Forgiving Our Sins is Brutal

“If the offering to the LORD is a burnt offering of birds, you are to offer a dove or a young pigeon. The priest shall bring it to the altar, wring off the head and burn it on the altar; its blood shall be drained out on the side of the altar. He is the remove the crop and the feathers and throw them down east of the altar where the ashes are. He shall tear it open by the wings, not dividing it completely, and then the priest shall burn it on the wood that is burning on the altar. It is a burn offering, a food offering, an aroma pleasing to the LORD” (Leviticus 1:14-17).

At least once a year, I read through the entire Bible. Every time I do this, I get to sections of Exodus, Leviticus, Numbers and think…what? Why is this even here?

So, I confess, I don’t get big chunks of the Old Testament. I don’t understand why it’s important for us to know the exact dimensions of the tabernacle, how to make the garments for the priests, what metals were used to make the lamp stand, the dimensions of the holy place.

And then there are the instructions for the sacrifices. The description of the sacrifices is brutal!

Every day, animals were sacrificed. They were butchered, torn apart. Blood of the animals were sprinkled on the altar, on the priests, on the people.


I can only imagine the smell. I’ve smelled some rancid smells traveling in the unrefrigerated meat markets of developing countries. In the summer time, you can smell them from miles away.

The entire butchering, tearing the birds apart at the wings, burning, sprinkling of blood. It’s just so darn bloody, smelly, and brutal. Most modern persons seeing an animal sacrifice would be so offended by the grisly scene.

And, I think that’s the point. Forgiving our sins is not easy. It’s messy. It’s stinky. It’s brutal.

What happened to Jesus was not pretty. It was messy. It was brutal.

When we find ourselves offended by the animal sacrifices, it’s because we don’t take seriously enough the offense of sin against God. God is telling us through the sacrifices and the sacrifice of his Son on the cross that the business of forgiving sins is brutal, costly, and painful. But Jesus did it. Because it was, and still is the only way to transform sinners into children of God.

Thank you Jesus. Thank you God.


“Why do you call me, ‘Lord, Lord,’ and do not do what I say? As for everyone who comes to me and hears my words and puts them into practice, I will show you what they are like. They are like a man building a house, who dug down deep and laid the foundation on rock. When a flood came, the torrent struck that house but could not shake it because it was well built. But the one who hears my words and does not put them into practice is like a man who built a house on the ground without a foundation. The moment the torrent struck that house, it collapsed and its destruction was complete” (Luke 6:46-49).

Why do you call me, ‘Lord, Lord,’ and do not do what I say?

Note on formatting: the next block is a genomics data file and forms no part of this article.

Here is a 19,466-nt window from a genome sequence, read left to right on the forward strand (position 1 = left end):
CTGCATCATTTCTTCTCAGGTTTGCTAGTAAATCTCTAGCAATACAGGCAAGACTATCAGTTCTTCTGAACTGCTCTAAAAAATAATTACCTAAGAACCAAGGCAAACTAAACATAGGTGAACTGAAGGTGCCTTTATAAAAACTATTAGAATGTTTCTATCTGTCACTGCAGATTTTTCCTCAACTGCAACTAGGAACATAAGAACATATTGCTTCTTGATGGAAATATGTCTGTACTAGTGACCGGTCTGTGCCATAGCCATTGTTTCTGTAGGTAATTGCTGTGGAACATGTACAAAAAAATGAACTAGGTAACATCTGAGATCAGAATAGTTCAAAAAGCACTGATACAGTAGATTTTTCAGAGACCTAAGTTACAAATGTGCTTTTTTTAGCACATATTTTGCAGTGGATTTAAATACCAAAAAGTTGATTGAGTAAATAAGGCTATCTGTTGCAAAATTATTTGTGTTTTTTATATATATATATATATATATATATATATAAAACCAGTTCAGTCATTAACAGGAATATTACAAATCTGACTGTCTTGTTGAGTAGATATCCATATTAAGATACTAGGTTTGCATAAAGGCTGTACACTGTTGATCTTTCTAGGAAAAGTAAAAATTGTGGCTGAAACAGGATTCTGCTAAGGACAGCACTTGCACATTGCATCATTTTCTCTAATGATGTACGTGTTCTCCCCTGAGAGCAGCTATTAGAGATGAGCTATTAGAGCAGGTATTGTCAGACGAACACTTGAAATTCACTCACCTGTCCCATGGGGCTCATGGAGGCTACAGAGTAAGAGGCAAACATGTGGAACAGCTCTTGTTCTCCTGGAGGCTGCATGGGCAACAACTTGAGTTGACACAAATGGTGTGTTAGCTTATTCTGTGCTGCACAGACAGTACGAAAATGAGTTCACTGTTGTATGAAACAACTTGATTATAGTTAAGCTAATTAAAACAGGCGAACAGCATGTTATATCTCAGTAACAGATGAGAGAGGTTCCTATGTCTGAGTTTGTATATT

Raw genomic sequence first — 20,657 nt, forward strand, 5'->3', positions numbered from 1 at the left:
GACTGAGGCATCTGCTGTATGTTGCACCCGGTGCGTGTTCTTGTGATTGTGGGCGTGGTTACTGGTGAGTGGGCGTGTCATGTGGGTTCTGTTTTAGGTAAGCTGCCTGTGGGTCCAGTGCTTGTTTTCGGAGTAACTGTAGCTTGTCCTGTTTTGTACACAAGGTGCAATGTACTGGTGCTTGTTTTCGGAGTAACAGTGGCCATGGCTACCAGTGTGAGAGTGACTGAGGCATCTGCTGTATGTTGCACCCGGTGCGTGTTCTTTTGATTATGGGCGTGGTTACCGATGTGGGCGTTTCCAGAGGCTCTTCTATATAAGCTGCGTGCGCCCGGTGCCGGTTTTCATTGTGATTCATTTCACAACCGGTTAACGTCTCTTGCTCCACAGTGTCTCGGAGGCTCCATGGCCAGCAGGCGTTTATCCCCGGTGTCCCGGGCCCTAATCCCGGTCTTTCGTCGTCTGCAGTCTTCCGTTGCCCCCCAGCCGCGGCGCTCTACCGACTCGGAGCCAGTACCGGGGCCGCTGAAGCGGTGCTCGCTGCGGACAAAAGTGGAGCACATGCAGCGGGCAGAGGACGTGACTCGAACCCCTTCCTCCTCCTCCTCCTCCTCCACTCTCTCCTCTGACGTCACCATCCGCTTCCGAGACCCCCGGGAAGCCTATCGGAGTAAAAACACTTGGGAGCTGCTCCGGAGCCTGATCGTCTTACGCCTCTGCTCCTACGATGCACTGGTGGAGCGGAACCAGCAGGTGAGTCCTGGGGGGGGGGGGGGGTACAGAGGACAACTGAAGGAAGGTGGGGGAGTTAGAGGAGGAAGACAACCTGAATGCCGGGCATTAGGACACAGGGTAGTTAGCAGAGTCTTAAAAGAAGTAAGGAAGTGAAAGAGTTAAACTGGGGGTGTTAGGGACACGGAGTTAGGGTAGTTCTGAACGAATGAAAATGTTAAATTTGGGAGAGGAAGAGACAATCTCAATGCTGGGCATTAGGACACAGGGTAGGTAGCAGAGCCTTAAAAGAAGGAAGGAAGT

The Greek word for Lord is kyrios. It means “Lord,” “Master,” “Owner,” “A person with absolute ownership rights.”

So, if you know Jesus as Lord, as one who is the Lord and Master, one who is Owner, one who has absolute ownership rights to us, why do we call him Lord and not do what he says?

If you didn’t know the full understanding of the word Lord, now you do. If you call Jesus Lord and do not do what he says, it’s ludicrous.

And, what’s crazy is that if we were to do what the Lord commands, it works out not only to further God’s kingdom, but we end up doing what’s best for us. So, why aren’t we obeying?

I know. Even as I write this, I too struggle to obey all the time. And it puzzles me too.

You see, fully submitting our lives, our trust, our hopes, our dreams to the Lord is not radical Christianity. It’s the most basic Christianity there is.

The very reason that we would see a submitted life to God’s word as a radical discipleship demonstrates how far from basic Christianity we have strayed.

So, will you join me in submitting to Christ and his Lordship? Will you join me in obeying God’s word?

God knows we won’t be perfect. But he does desire and delights in our best effort to obey him. Let’s give it our best!

We’re All Screw Ups…That’s Why Forgiveness is a Must

“Be kind and compassionate to one another, forgiving each other, just as in Christ God forgave you” (Ephesians 4:32).

Anne Lamott writes, “Not only is everyone screwed up, but everyone screws up.”

Yup. That pretty much sums it up.

The reason why compassion, understanding, and forgiveness is a necessity is because we’re all screw ups. Not only that, the forecast for screwing up doesn’t have an end date. Everyone of us is going to keep screwing up.


So, God tells us, “You guys want to do this church thing? You want to do this Christianity thing? You won’t make it without forgiveness. You will need to be forgiven, and you will need to keep forgiving.”

That we will mess things up is not a matter of if mess ups happen but a matter of when. It’s bound to happen. And without forgiveness and compassion, we have no hope of community.

That’s why God makes forgiveness a non-negotiable item for Christians. And there can’t be an end to forgiveness. It is to be an everlasting well of forgiveness. Jesus tells us, “Even if they sin against you seven times in a day and seven times come back to you saying, ‘I repent,’ you must forgive them'” (Luke 17:4).

We’re all screw ups and that’s why we all need forgiveness.